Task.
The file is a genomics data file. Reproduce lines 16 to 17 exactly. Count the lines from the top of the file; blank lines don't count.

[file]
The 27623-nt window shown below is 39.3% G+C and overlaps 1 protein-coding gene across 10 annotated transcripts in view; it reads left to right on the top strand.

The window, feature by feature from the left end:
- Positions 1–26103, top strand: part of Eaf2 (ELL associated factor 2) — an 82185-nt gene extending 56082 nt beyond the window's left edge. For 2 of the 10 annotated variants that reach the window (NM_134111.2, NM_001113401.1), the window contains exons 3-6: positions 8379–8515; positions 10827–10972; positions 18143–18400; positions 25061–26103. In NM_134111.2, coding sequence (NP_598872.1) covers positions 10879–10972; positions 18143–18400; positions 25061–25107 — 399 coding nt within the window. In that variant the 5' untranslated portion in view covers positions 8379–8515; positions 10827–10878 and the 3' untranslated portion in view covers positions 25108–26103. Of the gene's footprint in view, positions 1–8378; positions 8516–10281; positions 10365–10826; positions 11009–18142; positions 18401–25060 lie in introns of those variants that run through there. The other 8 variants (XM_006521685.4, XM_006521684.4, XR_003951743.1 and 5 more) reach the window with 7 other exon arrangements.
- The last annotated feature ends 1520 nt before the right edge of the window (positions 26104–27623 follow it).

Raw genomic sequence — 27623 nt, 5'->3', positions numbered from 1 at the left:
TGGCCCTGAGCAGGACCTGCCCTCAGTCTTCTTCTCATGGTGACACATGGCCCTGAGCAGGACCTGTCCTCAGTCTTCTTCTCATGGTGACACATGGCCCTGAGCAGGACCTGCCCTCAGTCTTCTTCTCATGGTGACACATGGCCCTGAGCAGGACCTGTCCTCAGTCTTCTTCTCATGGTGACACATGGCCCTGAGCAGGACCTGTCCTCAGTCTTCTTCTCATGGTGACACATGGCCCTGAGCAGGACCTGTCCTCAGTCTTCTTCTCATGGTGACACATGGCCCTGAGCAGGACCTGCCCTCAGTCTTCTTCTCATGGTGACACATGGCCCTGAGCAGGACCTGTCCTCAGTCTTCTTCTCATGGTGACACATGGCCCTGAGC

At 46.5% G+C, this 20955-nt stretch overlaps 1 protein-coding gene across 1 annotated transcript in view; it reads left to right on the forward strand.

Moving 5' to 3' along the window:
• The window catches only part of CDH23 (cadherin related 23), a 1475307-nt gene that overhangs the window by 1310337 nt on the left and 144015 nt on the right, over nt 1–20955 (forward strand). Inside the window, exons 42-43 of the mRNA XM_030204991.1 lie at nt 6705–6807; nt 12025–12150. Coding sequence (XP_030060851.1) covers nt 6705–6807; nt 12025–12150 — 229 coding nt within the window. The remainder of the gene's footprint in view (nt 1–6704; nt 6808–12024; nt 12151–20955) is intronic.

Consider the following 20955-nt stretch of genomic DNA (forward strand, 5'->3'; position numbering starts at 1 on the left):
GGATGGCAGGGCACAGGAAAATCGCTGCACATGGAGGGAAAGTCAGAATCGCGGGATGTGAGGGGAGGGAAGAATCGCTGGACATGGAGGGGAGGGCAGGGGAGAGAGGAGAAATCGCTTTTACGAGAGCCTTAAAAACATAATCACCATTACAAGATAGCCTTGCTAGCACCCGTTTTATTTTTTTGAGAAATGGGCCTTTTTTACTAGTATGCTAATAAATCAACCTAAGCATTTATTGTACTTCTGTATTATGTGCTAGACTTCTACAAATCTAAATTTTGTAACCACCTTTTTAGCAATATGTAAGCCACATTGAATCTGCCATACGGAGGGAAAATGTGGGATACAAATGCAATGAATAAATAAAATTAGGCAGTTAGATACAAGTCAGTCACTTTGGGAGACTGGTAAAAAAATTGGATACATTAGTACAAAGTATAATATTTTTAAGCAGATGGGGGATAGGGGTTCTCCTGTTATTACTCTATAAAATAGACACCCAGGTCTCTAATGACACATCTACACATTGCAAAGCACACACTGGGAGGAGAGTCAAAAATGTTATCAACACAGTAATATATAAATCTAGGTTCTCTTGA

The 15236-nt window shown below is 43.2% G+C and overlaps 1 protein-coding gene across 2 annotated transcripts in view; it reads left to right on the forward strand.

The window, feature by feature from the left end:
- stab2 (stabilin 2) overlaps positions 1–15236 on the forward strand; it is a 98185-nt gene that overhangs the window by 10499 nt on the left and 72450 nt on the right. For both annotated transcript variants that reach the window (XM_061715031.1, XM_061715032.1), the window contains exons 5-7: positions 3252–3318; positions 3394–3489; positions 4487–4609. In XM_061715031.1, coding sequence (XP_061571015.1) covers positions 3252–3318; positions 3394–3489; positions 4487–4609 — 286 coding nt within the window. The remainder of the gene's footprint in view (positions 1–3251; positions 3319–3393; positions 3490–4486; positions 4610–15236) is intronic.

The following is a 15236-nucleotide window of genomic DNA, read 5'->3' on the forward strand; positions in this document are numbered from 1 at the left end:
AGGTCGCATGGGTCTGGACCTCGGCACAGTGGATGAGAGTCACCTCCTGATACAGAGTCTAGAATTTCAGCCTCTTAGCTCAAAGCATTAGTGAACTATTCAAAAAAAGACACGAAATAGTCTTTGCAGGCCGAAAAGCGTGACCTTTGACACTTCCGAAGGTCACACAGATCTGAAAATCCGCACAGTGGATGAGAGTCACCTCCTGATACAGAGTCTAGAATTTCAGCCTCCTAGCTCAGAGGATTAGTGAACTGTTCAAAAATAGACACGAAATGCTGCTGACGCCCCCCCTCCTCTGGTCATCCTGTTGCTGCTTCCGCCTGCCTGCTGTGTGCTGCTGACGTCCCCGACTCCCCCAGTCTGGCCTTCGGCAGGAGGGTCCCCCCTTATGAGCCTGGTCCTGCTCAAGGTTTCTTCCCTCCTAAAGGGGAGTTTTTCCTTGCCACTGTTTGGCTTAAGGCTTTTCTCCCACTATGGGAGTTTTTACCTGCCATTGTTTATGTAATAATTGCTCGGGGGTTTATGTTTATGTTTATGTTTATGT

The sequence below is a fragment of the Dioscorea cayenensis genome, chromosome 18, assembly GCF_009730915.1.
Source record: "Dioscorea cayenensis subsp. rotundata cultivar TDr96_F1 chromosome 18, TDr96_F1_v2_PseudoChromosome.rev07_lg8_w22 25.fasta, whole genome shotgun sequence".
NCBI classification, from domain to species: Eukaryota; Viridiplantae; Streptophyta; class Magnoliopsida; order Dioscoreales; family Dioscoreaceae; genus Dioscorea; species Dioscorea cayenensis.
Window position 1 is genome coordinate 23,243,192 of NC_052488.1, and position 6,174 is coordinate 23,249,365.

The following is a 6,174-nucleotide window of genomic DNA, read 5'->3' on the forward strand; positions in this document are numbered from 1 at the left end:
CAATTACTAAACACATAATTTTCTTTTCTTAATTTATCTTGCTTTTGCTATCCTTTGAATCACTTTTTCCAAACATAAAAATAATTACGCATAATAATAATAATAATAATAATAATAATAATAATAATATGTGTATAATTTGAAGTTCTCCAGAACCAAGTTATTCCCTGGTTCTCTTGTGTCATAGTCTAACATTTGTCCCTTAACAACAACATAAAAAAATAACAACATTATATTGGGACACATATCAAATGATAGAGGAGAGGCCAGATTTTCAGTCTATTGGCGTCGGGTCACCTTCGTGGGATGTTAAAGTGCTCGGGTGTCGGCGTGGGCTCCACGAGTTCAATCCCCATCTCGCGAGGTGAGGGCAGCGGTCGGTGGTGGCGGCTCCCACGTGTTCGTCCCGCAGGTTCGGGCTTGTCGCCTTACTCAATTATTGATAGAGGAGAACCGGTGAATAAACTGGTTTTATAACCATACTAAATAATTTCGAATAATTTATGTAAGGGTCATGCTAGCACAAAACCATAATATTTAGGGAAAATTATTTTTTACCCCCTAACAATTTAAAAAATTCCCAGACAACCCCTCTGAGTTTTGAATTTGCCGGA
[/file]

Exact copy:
AGGTCGCATGGGTCTGGACCTCGGCACAGTGGATGAGAGTCACCTCCTGATACAGAGTCTAGAATTTCAGCCTCTTAGCTCAAAGCATTAGTGAACTATTCAAAAAAAGACACGAAATAGTCTTTGCAGGCCGAAAAGCGTGACCTTTGACACTTCCGAAGGTCACACAGATCTGAAAATCCGCACAGTGGATGAGAGTCACCTCCTGATACAGAGTCTAGAATTTCAGCCTCCTAGCTCAGAGGATTAGTGAACTGTTCAAAAATAGACACGAAATGCTGCTGACGCCCCCCCTCCTCTGGTCATCCTGTTGCTGCTTCCGCCTGCCTGCTGTGTGCTGCTGACGTCCCCGACTCCCCCAGTCTGGCCTTCGGCAGGAGGGTCCCCCCTTATGAGCCTGGTCCTGCTCAAGGTTTCTTCCCTCCTAAAGGGGAGTTTTTCCTTGCCACTGTTTGGCTTAAGGCTTTTCTCCCACTATGGGAGTTTTTACCTGCCATTGTTTATGTAATAATTGCTCGGGGGTTTATGTTTATGTTTATGTTTATGT

The sequence below is a fragment of the Dioscorea cayenensis genome, chromosome 18, assembly GCF_009730915.1.